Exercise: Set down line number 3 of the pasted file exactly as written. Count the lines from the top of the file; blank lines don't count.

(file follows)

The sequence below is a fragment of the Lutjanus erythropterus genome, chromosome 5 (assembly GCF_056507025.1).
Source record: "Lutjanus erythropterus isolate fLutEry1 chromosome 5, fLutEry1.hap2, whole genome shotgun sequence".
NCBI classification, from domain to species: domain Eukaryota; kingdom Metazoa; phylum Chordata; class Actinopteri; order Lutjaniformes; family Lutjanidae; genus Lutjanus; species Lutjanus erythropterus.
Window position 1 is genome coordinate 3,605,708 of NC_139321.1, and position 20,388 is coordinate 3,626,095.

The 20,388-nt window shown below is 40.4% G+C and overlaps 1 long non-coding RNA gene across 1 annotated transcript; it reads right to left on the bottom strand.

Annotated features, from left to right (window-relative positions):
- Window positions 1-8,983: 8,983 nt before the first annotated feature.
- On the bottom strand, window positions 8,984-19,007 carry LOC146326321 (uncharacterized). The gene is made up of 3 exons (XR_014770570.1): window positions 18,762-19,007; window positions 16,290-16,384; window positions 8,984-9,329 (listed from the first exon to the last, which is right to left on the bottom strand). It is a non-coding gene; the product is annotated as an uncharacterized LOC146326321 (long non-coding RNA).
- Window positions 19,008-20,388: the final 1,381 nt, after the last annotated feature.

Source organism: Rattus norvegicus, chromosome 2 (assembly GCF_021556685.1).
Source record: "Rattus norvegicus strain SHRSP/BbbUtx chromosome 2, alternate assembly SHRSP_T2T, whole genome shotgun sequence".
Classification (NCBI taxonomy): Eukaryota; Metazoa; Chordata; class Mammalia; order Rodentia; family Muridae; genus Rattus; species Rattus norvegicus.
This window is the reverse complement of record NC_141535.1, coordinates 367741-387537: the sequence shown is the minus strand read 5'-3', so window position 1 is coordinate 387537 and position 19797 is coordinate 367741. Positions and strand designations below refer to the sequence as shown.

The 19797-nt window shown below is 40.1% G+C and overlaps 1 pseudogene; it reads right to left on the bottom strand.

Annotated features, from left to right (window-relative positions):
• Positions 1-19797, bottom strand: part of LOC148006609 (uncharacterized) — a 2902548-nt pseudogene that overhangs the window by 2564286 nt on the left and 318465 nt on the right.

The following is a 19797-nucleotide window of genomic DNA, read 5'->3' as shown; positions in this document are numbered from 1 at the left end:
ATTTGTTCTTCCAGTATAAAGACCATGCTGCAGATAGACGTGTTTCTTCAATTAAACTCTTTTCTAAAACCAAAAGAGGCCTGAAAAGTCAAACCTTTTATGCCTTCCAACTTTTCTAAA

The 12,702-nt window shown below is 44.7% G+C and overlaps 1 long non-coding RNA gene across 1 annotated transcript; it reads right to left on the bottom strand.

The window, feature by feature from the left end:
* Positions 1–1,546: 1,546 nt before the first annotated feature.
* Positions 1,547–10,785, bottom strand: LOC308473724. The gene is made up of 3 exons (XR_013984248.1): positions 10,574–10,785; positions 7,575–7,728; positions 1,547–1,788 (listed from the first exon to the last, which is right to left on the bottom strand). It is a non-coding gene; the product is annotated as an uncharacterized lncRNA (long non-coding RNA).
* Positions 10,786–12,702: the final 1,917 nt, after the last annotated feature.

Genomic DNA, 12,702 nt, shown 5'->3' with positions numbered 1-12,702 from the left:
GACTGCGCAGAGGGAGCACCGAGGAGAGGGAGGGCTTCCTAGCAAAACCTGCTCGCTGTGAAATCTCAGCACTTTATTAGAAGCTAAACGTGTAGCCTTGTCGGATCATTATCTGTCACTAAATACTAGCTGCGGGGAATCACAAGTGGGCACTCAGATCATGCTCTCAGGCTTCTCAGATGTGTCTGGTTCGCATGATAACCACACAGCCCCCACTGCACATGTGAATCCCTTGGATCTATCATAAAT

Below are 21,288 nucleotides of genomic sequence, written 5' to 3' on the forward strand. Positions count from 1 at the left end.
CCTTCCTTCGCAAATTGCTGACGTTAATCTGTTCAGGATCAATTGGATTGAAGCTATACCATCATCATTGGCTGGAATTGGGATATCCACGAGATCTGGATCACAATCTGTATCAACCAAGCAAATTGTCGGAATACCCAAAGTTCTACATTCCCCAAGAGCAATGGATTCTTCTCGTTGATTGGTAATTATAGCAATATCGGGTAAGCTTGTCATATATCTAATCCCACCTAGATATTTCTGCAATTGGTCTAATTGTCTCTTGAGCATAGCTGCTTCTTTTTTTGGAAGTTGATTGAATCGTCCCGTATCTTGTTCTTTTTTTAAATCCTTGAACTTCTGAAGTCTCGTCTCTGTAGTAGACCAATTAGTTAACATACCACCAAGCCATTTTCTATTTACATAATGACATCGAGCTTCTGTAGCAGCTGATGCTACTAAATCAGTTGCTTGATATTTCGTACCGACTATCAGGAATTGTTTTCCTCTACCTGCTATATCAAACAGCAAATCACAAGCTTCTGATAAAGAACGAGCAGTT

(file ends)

NCBI classification, from domain to species: domain Eukaryota; kingdom Metazoa; phylum Chordata; class Actinopteri; order Lutjaniformes; family Lutjanidae; genus Lutjanus; species Lutjanus erythropterus.